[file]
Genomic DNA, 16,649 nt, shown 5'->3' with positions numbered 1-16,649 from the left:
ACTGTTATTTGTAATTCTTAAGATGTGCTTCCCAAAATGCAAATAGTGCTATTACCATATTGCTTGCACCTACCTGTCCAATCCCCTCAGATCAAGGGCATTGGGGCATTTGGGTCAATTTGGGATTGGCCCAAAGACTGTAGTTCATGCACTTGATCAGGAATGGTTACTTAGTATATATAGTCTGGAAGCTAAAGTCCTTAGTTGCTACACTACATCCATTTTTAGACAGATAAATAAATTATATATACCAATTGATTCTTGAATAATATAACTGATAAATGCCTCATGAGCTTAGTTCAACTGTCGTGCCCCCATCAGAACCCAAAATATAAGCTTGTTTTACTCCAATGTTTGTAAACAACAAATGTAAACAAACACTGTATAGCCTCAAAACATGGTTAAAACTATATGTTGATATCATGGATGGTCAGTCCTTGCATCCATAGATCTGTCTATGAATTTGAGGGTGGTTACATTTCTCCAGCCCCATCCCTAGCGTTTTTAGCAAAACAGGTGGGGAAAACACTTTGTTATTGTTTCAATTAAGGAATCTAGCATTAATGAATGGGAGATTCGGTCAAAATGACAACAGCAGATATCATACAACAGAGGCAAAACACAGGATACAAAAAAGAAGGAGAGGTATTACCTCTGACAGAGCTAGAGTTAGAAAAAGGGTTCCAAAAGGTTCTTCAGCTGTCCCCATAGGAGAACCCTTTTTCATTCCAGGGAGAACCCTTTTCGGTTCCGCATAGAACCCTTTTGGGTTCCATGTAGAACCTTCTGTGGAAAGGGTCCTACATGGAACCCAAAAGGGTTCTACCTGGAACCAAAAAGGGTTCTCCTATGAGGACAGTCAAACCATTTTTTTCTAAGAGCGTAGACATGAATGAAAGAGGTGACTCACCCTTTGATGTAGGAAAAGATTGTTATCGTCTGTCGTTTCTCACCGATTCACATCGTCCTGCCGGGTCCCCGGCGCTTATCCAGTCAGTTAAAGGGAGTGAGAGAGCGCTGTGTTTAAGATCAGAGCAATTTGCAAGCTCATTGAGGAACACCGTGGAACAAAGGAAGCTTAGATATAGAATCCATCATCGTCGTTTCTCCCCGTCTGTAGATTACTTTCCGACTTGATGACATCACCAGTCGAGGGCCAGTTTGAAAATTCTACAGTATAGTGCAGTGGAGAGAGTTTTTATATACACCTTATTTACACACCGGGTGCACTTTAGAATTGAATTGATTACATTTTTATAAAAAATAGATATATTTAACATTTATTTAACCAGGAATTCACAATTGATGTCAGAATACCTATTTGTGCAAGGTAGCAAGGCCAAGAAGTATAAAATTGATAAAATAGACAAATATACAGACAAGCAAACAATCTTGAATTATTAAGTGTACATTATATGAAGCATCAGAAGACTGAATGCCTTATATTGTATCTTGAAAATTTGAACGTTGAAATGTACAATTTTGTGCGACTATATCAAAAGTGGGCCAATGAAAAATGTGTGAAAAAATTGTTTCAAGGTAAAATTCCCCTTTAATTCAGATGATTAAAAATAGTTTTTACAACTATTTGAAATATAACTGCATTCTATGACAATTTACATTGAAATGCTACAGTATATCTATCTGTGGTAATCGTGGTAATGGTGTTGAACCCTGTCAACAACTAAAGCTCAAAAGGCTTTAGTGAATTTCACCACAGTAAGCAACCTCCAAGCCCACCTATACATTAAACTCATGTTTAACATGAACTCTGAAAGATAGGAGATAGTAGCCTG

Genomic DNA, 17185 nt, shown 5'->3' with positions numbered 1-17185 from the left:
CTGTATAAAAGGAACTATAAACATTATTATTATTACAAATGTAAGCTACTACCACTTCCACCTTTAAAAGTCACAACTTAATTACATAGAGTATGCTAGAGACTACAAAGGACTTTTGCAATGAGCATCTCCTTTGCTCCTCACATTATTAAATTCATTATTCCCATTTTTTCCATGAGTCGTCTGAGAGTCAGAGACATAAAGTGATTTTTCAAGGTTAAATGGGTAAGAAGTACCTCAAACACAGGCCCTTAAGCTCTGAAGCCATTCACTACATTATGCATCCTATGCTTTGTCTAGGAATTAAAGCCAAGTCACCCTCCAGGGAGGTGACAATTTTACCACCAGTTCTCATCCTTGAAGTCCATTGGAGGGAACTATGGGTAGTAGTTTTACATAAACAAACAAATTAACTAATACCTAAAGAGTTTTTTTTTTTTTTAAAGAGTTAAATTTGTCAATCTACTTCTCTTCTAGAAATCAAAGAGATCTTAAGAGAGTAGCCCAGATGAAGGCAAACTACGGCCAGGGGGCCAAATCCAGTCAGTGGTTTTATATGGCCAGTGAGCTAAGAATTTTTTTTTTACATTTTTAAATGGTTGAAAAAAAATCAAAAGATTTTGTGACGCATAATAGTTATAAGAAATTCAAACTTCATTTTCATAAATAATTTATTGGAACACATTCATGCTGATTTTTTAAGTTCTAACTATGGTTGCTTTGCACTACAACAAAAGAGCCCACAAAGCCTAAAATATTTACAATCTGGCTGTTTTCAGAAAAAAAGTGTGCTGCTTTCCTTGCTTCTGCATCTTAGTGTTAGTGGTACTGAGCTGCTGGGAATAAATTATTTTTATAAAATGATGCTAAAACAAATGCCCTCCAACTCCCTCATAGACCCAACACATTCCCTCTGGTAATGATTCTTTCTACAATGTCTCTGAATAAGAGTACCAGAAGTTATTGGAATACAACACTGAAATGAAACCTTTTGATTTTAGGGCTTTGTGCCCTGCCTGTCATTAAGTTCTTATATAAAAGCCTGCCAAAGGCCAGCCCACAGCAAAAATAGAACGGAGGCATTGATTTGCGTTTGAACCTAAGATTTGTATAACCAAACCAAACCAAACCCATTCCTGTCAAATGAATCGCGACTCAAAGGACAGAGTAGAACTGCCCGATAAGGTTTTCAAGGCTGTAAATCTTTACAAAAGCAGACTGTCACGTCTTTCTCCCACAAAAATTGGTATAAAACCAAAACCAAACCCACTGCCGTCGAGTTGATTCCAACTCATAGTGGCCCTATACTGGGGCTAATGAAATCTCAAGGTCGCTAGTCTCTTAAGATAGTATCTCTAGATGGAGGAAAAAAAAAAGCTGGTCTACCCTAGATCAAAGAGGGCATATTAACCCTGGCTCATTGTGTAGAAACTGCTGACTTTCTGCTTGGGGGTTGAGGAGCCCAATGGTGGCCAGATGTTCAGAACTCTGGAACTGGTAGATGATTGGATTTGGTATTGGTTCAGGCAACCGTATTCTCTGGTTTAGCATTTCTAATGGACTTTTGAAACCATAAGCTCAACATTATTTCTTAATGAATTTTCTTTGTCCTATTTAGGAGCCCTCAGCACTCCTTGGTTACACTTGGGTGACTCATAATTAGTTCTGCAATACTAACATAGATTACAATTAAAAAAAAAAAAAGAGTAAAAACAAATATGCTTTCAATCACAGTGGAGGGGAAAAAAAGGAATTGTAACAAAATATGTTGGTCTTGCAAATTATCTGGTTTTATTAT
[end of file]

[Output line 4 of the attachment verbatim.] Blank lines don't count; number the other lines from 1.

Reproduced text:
CTGTATAAAAGGAACTATAAACATTATTATTATTACAAATGTAAGCTACTACCACTTCCACCTTTAAAAGTCACAACTTAATTACATAGAGTATGCTAGAGACTACAAAGGACTTTTGCAATGAGCATCTCCTTTGCTCCTCACATTATTAAATTCATTATTCCCATTTTTTCCATGAGTCGTCTGAGAGTCAGAGACATAAAGTGATTTTTCAAGGTTAAATGGGTAAGAAGTACCTCAAACACAGGCCCTTAAGCTCTGAAGCCATTCACTACATTATGCATCCTATGCTTTGTCTAGGAATTAAAGCCAAGTCACCCTCCAGGGAGGTGACAATTTTACCACCAGTTCTCATCCTTGAAGTCCATTGGAGGGAACTATGGGTAGTAGTTTTACATAAACAAACAAATTAACTAATACCTAAAGAGTTTTTTTTTTTTTTAAAGAGTTAAATTTGTCAATCTACTTCTCTTCTAGAAATCAAAGAGATCTTAAGAGAGTAGCCCAGATGAAGGCAAACTACGGCCAGGGGGCCAAATCCAGTCAGTGGTTTTATATGGCCAGTGAGCTAAGAATTTTTTTTTTACATTTTTAAATGGTTGAAAAAAAATCAAAAGATTTTGTGACGCATAATAGTTATAAGAAATTCAAACTTCATTTTCATAAATAATTTATTGGAACACATTCATGCTGATTTTTTAAGTTCTAACTATGGTTGCTTTGCACTACAACAAAAGAGCCCACAAAGCCTAAAATATTTACAATCTGGCTGTTTTCAGAAAAAAAGTGTGCTGCTTTCCTTGCTTCTGCATCTTAGTGTTAGTGGTACTGAGCTGCTGGGAATAAATTATTTTTATAAAATGATGCTAAAACAAATGCCCTCCAACTCCCTCATAGACCCAACACATTCCCTCTGGTAATGATTCTTTCTACAATGTCTCTGAATAAGAGTACCAGAAGTTATTGGAATACAACACTGAAATGAAACCTTTTGATTTTAGGGCTTTGTGCCCTGCCTGTCATTAAGTTCTTATATAAAAGCCTGCCAAAGGCCAGCCCACAGCAAAAATAGAACGGAGGCATTGATTTGCGTTTGAACCTAAGATTTGTATAACCAAACCAAACCAAACCCATTCCTGTCAAATGAATCGCGACTCAAAGGACAGAGTAGAACTGCCCGATAAGGTTTTCAAGGCTGTAAATCTTTACAAAAGCAGACTGTCACGTCTTTCTCCCACAAAAATTGGTATAAAACCAAAACCAAACCCACTGCCGTCGAGTTGATTCCAACTCATAGTGGCCCTATACTGGGGCTAATGAAATCTCAAGGTCGCTAGTCTCTTAAGATAGTATCTCTAGATGGAGGAAAAAAAAAAGCTGGTCTACCCTAGATCAAAGAGGGCATATTAACCCTGGCTCATTGTGTAGAAACTGCTGACTTTCTGCTTGGGGGTTGAGGAGCCCAATGGTGGCCAGATGTTCAGAACTCTGGAACTGGTAGATGATTGGATTTGGTATTGGTTCAGGCAACCGTATTCTCTGGTTTAGCATTTCTAATGGACTTTTGAAACCATAAGCTCAACATTATTTCTTAATGAATTTTCTTTGTCCTATTTAGGAGCCCTCAGCACTCCTTGGTTACACTTGGGTGACTCATAATTAGTTCTGCAATACTAACATAGATTACAATTAAAAAAAAAAAAAGAGTAAAAACAAATATGCTTTCAATCACAGTGGAGGGGAAAAAAAGGAATTGTAACAAAATATGTTGGTCTTGCAAATTATCTGGTTTTATTAT